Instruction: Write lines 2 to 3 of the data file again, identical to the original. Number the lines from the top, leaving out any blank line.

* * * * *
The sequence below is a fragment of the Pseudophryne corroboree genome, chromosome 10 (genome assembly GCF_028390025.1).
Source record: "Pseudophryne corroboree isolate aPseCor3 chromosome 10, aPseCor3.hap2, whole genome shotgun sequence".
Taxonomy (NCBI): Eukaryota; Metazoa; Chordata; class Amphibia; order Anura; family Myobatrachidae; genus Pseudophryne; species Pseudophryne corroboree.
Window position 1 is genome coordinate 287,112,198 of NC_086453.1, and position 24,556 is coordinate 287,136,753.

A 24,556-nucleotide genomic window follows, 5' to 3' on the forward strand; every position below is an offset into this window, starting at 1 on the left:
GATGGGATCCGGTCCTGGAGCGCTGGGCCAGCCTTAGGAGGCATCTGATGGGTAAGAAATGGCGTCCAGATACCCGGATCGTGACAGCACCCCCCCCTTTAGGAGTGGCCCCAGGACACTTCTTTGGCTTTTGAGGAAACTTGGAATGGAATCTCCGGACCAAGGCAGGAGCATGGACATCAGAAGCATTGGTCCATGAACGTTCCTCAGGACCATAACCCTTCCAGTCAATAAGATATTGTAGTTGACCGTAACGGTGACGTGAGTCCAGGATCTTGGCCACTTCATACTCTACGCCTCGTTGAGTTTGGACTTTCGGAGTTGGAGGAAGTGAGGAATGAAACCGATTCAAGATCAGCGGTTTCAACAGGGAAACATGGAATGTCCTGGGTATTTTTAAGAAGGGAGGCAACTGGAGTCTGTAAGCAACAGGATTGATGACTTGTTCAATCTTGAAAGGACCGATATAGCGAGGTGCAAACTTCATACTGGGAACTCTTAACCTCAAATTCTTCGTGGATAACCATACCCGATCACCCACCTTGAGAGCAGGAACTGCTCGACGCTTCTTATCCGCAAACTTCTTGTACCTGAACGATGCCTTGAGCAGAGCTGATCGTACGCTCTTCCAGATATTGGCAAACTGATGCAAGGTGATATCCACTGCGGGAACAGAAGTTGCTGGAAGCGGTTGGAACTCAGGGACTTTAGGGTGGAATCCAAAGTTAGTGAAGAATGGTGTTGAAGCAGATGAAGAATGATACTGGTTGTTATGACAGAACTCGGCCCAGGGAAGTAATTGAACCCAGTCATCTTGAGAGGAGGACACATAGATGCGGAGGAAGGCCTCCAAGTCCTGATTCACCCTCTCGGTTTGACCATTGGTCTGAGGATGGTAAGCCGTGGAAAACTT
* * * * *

Source record: "Pseudophryne corroboree isolate aPseCor3 chromosome 10, aPseCor3.hap2, whole genome shotgun sequence".
Taxonomy (NCBI): Eukaryota; Metazoa; Chordata; class Amphibia; order Anura; family Myobatrachidae; genus Pseudophryne; species Pseudophryne corroboree.